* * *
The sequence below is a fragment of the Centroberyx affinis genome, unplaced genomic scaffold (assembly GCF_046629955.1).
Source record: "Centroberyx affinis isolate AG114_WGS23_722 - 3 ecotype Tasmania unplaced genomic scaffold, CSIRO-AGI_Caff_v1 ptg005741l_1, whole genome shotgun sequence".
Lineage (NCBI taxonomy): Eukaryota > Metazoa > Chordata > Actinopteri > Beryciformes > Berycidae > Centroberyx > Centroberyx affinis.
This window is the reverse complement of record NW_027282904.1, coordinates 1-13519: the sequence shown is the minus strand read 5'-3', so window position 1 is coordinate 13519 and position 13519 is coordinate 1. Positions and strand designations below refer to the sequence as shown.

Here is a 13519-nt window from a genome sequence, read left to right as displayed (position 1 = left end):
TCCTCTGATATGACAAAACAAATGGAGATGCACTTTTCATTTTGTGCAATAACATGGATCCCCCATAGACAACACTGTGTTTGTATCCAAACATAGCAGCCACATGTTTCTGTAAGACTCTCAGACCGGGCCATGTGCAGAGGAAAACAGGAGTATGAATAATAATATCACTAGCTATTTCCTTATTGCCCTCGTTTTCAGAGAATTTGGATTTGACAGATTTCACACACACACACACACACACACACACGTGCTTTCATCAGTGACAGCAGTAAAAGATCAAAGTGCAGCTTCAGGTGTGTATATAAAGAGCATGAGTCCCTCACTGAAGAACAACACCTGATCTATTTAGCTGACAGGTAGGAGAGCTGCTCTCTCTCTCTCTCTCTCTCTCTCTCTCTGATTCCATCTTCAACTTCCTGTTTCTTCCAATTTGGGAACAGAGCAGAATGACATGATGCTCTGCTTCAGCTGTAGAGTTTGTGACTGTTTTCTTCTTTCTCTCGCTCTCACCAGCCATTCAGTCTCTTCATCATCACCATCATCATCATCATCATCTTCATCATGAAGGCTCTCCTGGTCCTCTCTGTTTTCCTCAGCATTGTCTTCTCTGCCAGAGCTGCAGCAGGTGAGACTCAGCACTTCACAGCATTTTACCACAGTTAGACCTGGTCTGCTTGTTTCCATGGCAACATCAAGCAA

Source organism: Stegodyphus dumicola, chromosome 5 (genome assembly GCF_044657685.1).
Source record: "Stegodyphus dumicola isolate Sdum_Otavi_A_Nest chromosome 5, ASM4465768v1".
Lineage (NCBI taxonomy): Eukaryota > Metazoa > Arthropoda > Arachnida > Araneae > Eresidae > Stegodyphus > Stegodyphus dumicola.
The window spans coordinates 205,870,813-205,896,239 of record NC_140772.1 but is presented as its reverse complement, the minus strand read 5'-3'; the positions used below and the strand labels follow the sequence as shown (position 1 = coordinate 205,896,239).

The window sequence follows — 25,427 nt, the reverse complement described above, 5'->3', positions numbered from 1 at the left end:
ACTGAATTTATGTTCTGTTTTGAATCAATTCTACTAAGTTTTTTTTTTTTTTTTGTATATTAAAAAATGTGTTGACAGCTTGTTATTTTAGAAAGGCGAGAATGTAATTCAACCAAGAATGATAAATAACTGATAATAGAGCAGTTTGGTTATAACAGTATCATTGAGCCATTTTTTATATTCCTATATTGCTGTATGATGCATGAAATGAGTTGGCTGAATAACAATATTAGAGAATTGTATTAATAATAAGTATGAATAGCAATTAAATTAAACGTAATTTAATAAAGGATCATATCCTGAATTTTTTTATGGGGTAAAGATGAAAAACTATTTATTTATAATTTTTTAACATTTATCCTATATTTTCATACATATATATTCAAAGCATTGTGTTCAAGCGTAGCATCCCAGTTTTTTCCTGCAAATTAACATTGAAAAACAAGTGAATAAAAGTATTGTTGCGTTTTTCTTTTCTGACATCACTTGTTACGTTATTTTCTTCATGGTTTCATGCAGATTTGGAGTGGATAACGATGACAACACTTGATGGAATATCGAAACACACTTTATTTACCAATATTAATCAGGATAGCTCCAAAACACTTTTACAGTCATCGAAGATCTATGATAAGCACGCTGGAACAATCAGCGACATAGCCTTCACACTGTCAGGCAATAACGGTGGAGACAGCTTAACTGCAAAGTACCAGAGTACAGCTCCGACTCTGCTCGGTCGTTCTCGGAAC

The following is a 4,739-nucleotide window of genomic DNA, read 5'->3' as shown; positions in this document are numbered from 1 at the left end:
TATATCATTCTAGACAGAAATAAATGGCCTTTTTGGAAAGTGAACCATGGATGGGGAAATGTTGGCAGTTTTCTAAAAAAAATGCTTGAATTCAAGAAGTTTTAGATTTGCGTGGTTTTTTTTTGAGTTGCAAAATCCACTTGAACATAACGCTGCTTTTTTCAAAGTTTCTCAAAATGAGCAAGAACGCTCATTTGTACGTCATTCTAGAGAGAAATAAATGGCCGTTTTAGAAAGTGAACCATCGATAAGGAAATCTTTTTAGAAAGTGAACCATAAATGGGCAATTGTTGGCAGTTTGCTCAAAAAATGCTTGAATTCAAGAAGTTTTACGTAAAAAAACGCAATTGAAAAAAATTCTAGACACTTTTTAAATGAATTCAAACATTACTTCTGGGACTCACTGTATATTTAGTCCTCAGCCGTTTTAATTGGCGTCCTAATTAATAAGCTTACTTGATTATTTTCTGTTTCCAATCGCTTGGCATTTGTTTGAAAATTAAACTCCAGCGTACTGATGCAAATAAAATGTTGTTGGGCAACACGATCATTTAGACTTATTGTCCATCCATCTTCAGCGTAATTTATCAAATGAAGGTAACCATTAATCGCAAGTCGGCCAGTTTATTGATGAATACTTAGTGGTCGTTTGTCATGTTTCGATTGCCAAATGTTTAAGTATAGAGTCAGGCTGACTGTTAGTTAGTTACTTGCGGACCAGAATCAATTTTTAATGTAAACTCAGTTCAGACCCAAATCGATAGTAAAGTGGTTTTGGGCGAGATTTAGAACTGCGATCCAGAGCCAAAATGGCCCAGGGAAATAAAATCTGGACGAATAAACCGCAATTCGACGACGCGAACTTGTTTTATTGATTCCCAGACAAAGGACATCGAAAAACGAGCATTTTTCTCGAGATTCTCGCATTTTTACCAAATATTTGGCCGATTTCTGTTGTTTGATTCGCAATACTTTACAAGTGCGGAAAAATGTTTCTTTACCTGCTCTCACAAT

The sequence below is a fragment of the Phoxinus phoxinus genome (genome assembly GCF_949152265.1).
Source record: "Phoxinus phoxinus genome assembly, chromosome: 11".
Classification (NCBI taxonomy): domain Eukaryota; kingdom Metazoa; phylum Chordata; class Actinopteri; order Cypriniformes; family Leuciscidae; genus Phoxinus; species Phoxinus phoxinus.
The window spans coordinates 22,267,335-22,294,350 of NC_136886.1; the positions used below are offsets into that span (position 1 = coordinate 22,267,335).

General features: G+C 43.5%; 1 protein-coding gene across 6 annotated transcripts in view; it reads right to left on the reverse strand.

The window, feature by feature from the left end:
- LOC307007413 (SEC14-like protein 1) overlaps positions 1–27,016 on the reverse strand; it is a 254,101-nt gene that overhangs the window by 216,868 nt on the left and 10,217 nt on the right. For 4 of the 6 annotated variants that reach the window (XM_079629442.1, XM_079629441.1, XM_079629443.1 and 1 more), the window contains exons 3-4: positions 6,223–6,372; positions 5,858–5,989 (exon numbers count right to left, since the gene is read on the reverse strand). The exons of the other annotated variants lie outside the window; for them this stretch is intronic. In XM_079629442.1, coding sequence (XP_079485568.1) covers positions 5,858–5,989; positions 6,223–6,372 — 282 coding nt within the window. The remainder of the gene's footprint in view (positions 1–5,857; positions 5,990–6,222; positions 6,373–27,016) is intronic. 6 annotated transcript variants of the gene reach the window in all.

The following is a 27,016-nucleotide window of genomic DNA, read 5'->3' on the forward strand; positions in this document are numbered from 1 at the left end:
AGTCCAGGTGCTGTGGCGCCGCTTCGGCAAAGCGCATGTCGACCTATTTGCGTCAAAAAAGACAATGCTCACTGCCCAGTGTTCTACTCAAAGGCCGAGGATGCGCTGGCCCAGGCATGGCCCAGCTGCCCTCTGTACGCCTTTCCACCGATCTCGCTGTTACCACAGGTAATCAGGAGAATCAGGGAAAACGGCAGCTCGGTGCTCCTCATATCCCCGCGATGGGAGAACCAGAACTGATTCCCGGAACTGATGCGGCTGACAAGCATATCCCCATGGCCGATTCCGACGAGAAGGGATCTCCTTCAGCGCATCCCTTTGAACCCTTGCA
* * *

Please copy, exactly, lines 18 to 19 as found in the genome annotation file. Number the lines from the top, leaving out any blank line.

The window spans coordinates 22,267,335-22,294,350 of NC_136886.1; the positions used below are offsets into that span (position 1 = coordinate 22,267,335).

General features: G+C 43.5%; 1 protein-coding gene across 6 annotated transcripts in view; it reads right to left on the reverse strand.